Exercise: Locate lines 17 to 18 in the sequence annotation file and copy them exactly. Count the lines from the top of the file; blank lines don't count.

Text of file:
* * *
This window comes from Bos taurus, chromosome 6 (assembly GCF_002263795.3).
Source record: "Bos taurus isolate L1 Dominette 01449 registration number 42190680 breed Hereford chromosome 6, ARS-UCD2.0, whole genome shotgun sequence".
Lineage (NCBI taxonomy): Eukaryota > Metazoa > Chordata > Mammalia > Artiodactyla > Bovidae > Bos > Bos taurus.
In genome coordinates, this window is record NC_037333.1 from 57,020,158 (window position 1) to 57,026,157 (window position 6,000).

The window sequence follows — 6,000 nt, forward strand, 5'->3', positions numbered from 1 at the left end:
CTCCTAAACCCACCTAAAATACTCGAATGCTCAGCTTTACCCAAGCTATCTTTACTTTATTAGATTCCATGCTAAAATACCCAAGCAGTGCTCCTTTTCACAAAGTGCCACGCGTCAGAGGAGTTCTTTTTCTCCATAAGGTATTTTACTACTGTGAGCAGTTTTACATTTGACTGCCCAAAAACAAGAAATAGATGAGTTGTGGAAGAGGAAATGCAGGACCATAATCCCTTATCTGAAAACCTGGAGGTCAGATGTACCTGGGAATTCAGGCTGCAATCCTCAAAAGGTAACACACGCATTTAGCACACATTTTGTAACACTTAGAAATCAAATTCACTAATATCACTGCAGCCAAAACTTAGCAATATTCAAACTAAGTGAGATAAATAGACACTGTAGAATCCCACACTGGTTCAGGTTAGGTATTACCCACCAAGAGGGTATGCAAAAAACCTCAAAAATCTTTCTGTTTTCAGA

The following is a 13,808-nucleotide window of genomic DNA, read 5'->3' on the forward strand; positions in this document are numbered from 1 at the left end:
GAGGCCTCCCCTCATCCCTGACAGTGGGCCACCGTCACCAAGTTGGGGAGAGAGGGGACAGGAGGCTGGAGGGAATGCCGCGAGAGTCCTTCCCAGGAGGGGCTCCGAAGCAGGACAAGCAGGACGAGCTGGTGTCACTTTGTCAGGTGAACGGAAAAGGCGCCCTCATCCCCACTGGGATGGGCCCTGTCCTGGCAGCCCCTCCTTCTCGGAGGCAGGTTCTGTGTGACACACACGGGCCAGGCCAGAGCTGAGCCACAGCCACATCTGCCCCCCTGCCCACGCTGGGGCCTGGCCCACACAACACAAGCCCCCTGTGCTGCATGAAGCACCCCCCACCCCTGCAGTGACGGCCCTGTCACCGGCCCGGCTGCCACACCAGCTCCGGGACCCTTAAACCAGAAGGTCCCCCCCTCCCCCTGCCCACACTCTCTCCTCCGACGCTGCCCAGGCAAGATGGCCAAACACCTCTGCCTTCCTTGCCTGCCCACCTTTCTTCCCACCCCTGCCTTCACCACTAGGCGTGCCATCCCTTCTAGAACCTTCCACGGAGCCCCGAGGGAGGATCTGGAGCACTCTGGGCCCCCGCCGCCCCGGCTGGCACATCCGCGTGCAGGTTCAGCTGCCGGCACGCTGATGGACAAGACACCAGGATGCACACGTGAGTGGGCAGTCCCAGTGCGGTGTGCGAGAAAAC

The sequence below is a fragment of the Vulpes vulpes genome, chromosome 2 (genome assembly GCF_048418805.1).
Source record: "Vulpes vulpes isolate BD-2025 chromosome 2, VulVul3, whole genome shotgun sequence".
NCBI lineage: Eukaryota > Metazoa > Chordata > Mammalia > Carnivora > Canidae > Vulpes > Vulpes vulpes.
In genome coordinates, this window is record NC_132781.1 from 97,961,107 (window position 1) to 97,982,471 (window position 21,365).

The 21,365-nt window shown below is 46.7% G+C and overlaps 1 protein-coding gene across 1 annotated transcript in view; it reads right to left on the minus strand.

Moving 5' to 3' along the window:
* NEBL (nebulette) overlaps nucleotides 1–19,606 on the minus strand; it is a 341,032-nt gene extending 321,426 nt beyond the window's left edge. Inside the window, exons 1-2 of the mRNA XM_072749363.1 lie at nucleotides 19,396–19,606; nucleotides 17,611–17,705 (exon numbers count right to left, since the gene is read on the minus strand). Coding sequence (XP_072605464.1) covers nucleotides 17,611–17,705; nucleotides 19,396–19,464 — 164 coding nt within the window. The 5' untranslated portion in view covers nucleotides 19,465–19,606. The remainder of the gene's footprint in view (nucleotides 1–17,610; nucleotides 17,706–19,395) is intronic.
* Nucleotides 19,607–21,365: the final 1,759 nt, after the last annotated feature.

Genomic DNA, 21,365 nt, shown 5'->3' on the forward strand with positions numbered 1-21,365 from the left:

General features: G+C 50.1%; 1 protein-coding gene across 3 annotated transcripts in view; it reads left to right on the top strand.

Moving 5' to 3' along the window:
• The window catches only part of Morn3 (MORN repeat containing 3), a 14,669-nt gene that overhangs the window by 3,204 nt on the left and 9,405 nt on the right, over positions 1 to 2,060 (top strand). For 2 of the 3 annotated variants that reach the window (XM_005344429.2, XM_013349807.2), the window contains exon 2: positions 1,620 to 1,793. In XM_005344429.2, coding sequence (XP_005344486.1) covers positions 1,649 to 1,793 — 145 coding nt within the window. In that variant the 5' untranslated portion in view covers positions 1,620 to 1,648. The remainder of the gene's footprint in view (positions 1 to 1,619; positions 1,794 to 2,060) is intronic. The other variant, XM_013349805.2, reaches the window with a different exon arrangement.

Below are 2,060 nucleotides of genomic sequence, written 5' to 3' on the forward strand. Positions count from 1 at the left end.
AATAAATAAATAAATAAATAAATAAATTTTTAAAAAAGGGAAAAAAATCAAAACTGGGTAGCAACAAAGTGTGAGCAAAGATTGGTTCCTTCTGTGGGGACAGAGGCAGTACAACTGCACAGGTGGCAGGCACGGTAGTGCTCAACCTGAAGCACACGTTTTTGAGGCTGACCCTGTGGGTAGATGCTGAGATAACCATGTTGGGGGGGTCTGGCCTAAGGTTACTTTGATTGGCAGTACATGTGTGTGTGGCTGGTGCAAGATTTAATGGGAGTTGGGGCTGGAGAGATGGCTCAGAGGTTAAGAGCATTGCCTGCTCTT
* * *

Genomic DNA, 21,365 nt, shown 5'->3' on the forward strand with positions numbered 1-21,365 from the left:

General features: G+C 50.1%; 1 protein-coding gene across 3 annotated transcripts in view; it reads left to right on the top strand.